Montenegro’s Minister of Finance Milojko Spajić said this week that the government would launch a new airline, ToMontenegro, to succeed the bankrupt Montenegro Airlines. The government shut down the debt-ridden Montenegro Airlines on December 24, making more than 350 people redundant. Mr Spajić added that he expects the new airline to rehire most of those who lost their jobs. No date has yet been set for ToMontenegro to begin operations.

The Russian Direct Investment Fund (RDIF) said on Wednesday it had signed an agreement to supply two million doses of the Sputnik V coronavirus vaccine to Serbia. The agreement will enable the vaccination of one million people and will help Serbia secure a diversified portfolio of vaccines against coronavirus providing additional options to speed up vaccination and protect the population as soon as possible, RDIF said in a statement. “Serbia is a long-standing partner of Russia and we support the decision of the government of the country to use Sputnik V as an efficient tool in the fight against coronavirus,” said the CEO of the RDIF, Kirill Dmitriev.

The European Commission this week announced an additional 3.5 million euros in humanitarian aid to help vulnerable refugees and migrants in Bosnia and Herzegovina facing a humanitarian disaster. More than 1,700 refugees and migrants remain without appropriate shelter and support following the closure of a reception centre in Lipa, which was not winter-proof and which also suffered a fire; 900 people are currently on the former campsite. In addition, a further 800 refugees and migrants are staying outdoors in harsh winter conditions, including children.

Central Asia

Tajikistan’s state-owned electricity utility company has reportedly reintroduced power rationing across most of the country in response to a drop in water levels at a key hydroelectric dam. The government has not been compelled to limit how much power it supplies to households since the winter of 2016. As a result of the rationing coming into effect on January 5, homes in residential areas outside the capital, Dushanbe, and other major cities will have no power from 11pm until 6am for the foreseeable future. Unless water levels improve soon, rationing could eventually be introduced to Dushanbe.

Kyrgyzstan holds a presidential election on January 10, with the populist Sadyr Japarov – who has served jail time for hostage-taking – widely tipped to top the ballot. A poll conducted in December by the Central Asia Barometer, a Bishkek-based research group, found that 64 per cent of respondents intended to vote for Japarov, while only three percent said they would vote for Adakhan Madumarov, a nationalist who is considered his closest challenger. The early election was called after a political crisis caused by mass protests in October over the outcome of parliamentary elections led to the resignation of the government and erstwhile president Sooronbai Jeenbekov to step down. Amid the demonstrations, Mr Japarov was released from prison and was later made prime minister by MPs. He then also took over presidential powers following Mr Jeenbekov’s resignation.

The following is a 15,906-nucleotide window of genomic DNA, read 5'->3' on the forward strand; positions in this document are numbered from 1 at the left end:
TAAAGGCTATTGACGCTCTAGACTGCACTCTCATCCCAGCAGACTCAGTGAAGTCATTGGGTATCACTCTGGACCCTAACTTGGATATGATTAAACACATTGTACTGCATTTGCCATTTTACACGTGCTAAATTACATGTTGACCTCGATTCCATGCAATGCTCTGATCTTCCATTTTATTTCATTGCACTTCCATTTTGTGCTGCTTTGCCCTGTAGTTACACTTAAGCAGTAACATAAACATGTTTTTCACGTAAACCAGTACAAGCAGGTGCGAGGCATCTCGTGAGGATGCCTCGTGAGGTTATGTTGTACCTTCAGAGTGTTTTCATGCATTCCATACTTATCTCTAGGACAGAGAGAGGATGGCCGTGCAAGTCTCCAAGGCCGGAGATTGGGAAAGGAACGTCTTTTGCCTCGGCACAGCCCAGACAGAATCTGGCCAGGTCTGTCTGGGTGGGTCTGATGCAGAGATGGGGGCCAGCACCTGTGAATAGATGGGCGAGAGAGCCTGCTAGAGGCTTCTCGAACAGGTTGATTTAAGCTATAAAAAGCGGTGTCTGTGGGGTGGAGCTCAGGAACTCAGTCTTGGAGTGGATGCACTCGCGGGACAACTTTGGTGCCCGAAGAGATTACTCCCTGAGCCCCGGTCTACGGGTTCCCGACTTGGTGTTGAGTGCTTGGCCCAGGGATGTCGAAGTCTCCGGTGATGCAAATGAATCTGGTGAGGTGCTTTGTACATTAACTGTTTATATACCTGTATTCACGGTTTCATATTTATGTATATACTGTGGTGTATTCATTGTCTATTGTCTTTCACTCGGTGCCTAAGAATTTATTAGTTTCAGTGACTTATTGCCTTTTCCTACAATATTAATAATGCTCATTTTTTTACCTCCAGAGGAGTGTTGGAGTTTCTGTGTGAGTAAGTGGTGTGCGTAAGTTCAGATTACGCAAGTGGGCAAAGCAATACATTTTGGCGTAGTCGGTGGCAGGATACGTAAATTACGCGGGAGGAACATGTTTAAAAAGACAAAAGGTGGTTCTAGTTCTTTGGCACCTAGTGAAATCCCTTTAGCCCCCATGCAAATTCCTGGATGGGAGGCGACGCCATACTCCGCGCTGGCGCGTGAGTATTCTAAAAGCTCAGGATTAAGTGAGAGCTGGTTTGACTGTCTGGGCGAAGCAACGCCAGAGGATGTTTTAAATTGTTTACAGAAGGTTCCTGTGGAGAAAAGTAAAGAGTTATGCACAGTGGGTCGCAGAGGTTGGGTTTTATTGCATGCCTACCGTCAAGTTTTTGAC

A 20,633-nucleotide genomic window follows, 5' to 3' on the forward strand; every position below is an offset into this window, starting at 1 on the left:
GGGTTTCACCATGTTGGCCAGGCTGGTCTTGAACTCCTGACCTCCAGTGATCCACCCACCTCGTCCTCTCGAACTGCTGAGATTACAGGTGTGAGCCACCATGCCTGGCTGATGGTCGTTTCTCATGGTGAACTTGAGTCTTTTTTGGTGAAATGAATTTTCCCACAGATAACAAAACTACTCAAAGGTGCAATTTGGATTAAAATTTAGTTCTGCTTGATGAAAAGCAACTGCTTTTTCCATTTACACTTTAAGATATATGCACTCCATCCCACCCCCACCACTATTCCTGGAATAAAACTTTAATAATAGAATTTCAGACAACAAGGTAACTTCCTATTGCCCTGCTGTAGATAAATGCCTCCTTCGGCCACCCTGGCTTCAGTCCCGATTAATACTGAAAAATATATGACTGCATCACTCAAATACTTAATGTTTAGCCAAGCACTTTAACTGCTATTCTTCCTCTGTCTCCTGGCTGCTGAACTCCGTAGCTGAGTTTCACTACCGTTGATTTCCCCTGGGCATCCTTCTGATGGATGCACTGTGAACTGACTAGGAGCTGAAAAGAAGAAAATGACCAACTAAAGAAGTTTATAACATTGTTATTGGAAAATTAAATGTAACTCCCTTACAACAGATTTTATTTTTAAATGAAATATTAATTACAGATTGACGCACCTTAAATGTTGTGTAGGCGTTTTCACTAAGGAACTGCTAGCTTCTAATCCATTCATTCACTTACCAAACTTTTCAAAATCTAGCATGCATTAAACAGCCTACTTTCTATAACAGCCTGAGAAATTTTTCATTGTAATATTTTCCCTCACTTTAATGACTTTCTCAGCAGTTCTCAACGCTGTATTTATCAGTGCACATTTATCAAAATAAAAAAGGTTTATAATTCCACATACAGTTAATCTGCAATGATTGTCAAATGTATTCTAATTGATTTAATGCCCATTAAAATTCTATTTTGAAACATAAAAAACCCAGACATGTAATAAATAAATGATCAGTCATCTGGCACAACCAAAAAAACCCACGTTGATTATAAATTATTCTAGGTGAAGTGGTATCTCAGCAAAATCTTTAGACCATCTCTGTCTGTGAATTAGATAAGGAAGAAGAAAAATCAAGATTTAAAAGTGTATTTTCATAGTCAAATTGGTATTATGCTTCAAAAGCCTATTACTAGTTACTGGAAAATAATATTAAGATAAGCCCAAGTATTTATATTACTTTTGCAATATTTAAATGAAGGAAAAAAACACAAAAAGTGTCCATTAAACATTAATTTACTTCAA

Kazakhs also go to the polls on January 10, in Kazakhstan’s first parliamentary elections since the authoritarian Nursultan Nazarbaev stepped down from the presidency in 2019. Along with the ruling Nur-Otan party, four other political parties – all loyal to the government – will take part in the election: Aq Zhol (Bright Path), Adal (Honest), Auyl (Village), and the Communist People’s Party. A new opposition party, the Social Democrats, decided to boycott the election after its leader Askhat Rakhimzhanov said: “This election campaign is no different than previous ones: the same rules, the same law, the same procedures, the same political parties.” None of the elections in Kazakhstan since it gained independence following the collapse of the Soviet Union in 1991 has been considered by independent observers to be fair and free.